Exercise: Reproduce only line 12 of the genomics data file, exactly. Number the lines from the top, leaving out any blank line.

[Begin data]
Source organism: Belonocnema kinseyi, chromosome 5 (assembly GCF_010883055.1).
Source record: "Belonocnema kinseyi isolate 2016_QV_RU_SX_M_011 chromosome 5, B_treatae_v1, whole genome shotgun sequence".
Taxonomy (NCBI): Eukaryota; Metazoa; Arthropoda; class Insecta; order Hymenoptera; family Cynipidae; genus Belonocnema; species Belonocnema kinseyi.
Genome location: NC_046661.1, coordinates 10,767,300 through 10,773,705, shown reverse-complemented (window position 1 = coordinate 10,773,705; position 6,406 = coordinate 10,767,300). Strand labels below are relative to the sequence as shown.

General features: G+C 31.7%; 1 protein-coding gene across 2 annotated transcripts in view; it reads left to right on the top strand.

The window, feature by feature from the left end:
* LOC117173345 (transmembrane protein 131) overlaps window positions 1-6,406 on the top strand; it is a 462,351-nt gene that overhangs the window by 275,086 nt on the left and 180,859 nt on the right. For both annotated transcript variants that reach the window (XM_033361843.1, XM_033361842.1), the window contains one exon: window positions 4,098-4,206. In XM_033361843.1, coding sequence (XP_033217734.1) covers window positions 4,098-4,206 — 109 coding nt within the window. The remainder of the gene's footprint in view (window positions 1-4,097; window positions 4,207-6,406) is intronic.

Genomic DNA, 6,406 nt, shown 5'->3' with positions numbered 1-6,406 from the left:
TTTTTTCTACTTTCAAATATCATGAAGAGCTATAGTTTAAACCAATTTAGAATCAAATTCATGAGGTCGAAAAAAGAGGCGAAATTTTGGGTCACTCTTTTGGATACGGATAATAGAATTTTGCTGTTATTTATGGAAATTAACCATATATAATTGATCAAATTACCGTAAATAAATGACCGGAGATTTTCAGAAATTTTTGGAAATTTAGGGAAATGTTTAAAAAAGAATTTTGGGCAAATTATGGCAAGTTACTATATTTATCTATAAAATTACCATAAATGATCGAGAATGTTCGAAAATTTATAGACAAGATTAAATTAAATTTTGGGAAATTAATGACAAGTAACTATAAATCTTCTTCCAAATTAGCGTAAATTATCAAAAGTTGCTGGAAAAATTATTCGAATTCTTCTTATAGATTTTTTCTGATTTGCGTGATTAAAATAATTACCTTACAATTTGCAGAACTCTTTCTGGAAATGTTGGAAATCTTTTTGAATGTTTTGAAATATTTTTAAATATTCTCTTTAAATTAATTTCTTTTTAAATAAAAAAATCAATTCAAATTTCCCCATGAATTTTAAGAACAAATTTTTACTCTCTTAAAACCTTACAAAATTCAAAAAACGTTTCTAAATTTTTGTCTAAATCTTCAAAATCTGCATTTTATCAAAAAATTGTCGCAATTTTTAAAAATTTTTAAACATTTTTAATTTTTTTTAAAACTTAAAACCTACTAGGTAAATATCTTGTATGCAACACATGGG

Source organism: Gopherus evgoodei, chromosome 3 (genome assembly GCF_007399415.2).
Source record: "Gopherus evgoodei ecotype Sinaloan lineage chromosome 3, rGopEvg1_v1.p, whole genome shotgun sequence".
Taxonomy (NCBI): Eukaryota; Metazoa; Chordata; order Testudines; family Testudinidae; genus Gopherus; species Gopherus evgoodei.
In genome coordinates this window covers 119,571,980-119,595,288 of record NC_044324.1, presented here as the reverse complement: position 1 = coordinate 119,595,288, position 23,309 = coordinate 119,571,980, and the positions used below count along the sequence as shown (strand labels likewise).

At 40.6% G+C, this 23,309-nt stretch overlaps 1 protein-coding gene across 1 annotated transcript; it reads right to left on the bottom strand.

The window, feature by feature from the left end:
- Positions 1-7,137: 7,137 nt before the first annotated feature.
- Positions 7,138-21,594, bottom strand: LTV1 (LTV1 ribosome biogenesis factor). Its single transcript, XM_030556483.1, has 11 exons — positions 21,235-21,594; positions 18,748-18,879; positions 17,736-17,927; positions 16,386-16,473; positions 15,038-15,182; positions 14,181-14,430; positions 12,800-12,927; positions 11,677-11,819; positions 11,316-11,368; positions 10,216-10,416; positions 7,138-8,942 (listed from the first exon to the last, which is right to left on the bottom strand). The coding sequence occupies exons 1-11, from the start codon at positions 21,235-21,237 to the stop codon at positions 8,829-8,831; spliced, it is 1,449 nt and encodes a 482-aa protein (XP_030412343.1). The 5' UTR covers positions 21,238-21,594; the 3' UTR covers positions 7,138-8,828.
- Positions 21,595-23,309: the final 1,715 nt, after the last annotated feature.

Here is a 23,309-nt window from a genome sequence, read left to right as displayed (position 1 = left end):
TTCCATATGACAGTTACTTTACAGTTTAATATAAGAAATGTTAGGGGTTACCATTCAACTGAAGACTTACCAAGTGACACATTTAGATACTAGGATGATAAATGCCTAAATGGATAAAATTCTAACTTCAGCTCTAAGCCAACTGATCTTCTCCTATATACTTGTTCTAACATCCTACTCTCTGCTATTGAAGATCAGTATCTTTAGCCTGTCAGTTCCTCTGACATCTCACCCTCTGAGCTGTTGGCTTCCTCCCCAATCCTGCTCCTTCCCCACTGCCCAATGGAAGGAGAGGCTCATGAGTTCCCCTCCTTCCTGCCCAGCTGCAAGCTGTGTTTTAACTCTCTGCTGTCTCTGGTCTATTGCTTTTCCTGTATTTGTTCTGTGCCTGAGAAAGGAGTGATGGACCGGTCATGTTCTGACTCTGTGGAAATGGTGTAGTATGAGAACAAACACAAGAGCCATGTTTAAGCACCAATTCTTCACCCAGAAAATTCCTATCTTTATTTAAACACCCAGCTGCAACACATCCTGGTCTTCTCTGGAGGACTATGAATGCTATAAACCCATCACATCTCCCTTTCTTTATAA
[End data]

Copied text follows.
Taxonomy (NCBI): Eukaryota; Metazoa; Chordata; order Testudines; family Testudinidae; genus Gopherus; species Gopherus evgoodei.